Some care must be taken since the load utility must know the physical partition number. Since after partition rotation the physical and logical partitions are no longer synchronized, the DBA must implement some process to generate the load statement with the correct partition number. This can be done with programming or by using a language such as REXX.
Note that these schemes also require coordination with other DBA processes such as reorg and image copy since the physical partitions requiring backup (and potential recovery) change over time. Again, you can use a programmatic process to generate correct copy and reorg statements or Real-Time Statistics (RTS) to automate these jobs.
For schemes where the purge criteria can’t be conveniently matched with the partitioning scheme, purging must occur using an application. Here, to avoid resource constraints, you must design the purge application to peacefully coexist with other concurrent table activity. For volatile tables that may be accessed at any time of day the purge application must be coded as restartable, since it may encounter a deadlock or timeout. In addition, you should be able to tune the commit frequency easily so the DBA can adjust it to minimize any timeouts and deadlocks other applications experience. This is commonly done by having commit frequency information placed in a common area (such as a DB2 table) that can be modified when needed, avoiding program logic changes.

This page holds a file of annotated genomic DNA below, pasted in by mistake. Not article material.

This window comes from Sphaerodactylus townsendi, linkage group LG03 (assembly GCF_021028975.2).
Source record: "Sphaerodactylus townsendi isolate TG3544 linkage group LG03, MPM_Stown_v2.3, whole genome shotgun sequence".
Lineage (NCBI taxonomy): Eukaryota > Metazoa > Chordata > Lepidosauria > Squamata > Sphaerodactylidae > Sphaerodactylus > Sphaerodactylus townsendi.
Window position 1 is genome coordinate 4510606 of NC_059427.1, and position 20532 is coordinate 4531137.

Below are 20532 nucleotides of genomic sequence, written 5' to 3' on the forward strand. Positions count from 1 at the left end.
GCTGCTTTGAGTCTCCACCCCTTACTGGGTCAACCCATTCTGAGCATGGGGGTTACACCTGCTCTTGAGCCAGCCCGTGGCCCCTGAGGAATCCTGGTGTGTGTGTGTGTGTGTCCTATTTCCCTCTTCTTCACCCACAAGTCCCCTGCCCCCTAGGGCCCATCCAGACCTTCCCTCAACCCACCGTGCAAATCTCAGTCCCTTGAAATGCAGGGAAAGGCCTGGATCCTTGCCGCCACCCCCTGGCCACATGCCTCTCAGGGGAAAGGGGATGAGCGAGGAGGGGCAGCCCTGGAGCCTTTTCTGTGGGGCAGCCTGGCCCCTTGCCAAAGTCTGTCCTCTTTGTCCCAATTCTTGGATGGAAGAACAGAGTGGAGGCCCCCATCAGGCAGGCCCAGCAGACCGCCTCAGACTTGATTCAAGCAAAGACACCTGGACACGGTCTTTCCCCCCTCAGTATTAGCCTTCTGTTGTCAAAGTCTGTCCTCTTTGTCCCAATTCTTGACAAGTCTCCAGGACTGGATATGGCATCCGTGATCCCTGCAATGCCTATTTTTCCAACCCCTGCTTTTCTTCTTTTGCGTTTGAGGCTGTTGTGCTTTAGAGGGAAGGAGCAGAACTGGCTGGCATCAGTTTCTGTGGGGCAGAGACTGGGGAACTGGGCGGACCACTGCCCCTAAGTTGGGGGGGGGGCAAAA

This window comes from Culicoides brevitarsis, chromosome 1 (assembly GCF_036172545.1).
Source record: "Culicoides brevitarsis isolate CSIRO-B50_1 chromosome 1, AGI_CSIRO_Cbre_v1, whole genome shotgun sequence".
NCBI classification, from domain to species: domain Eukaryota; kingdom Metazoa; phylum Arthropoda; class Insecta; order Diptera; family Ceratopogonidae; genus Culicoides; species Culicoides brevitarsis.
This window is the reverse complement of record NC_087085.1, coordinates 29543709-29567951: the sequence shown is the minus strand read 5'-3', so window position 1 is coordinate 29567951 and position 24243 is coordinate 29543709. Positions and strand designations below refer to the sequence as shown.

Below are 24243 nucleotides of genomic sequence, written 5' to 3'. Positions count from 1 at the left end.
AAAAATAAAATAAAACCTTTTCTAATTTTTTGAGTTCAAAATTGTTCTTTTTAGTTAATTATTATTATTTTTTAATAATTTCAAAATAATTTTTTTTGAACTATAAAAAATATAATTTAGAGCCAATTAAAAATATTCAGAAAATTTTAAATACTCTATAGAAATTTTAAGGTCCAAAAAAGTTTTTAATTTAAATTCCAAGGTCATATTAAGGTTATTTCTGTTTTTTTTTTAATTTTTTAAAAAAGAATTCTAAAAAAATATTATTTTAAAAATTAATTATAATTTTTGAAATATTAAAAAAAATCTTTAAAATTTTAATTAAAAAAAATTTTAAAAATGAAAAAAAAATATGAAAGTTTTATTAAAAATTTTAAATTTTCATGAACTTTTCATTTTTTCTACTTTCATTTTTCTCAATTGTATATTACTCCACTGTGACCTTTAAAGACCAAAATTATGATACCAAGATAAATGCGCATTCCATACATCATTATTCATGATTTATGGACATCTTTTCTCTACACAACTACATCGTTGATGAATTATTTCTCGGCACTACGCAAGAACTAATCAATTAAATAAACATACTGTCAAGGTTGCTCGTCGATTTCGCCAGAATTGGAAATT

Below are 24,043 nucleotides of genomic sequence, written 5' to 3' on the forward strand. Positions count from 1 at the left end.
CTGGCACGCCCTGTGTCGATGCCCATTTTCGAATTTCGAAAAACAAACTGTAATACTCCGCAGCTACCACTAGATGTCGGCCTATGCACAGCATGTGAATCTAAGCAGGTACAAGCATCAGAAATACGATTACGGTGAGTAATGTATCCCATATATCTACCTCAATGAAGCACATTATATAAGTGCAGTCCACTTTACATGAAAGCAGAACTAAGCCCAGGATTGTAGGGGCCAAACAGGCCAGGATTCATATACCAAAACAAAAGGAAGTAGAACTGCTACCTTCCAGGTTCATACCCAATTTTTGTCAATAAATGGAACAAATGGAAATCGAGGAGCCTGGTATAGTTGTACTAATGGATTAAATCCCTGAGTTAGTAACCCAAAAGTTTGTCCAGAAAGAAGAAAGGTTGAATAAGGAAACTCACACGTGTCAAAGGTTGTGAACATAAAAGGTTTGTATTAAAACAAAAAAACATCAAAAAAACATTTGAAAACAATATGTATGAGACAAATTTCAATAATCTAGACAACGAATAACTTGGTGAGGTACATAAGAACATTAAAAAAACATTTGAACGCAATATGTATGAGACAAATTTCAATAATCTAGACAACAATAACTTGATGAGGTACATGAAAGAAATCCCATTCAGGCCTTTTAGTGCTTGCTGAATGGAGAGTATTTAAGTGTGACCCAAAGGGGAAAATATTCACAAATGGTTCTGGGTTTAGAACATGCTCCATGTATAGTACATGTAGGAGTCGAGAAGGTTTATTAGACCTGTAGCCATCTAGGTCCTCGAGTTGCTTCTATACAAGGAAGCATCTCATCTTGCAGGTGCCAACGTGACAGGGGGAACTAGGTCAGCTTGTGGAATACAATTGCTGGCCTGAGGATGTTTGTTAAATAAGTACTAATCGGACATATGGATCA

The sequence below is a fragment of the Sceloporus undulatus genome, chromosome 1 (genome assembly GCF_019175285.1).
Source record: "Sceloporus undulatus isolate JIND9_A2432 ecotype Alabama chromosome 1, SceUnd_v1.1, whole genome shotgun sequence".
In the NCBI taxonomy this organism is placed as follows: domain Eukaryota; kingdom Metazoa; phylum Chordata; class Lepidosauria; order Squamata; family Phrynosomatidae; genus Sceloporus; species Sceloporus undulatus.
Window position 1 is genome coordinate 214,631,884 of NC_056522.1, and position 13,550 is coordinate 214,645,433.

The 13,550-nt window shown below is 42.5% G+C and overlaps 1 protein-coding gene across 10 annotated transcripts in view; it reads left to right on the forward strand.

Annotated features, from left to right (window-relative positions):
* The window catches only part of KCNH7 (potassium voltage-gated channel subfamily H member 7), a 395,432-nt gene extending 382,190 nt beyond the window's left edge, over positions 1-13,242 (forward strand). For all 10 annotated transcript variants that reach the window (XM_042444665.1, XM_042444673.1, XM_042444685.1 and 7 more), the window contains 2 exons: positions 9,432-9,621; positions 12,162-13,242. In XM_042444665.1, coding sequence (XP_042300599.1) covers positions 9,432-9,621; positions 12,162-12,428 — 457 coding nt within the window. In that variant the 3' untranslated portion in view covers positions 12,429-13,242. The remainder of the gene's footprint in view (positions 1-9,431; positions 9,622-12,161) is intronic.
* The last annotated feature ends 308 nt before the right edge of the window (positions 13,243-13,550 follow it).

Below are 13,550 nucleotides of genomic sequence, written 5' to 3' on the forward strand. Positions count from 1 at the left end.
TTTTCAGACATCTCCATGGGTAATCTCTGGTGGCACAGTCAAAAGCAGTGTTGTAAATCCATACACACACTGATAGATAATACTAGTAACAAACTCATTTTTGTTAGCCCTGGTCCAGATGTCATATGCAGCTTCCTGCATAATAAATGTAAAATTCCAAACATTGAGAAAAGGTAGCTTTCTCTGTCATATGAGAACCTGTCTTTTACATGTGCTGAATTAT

What happens if the purge process executes more slowly than rows are added to the table? The usual answer in this case is to partition the table based on other criteria and then execute multiple, simultaneous instances of the purge process. To avoid deadlocks, each instance is designed to purge from a different partition. Again, if a partition rotation scheme is in place, the partition choice must be programmed in some fashion.
Partitioning schemes that favor quick purge (via emptying partitions with old data) tend to lessen the I/O load by limiting transaction activity to partitions with current data. However, by concentrating data access to a small portion of the table you must beware of causing availability constraints since row access activity is now confined to a relatively small part of the table. Application throughput is excellent for inserting applications while queries may possibly deadlock or timeout due to page contention. This can be alleviated in several ways, each with advantages and disadvantages. Options include querying with an isolation level of uncommitted read, implementing row-level locking, or shortening transaction length via more frequent commits.
There are three common reasons for table clustering:
- To support high-performance, multi-row access (such as I/O parallelism)
- To support distribution of volatile pages to avoid hot spots
- To allow some joins to work faster.
In each case, rows with “nearby” keys are expected to be accessed in the same transaction or in the same SQL statement. Increasing their physical proximity tends to decrease table getpages and avoid random table I/Os. However, this may not always be the case.
Another possible benefit of clustering is when many (hundreds or more) rows with nearby keys are accessed. Clustering may favor either sequential prefetch or dynamic prefetch of pages, reducing I/O wait times and improving application throughput.
Some partitioning schemes will clash with clustering needs. For example, partitioning schemes that distribute row inserts to avoid hot spots may prevent clustering in the preferred manner.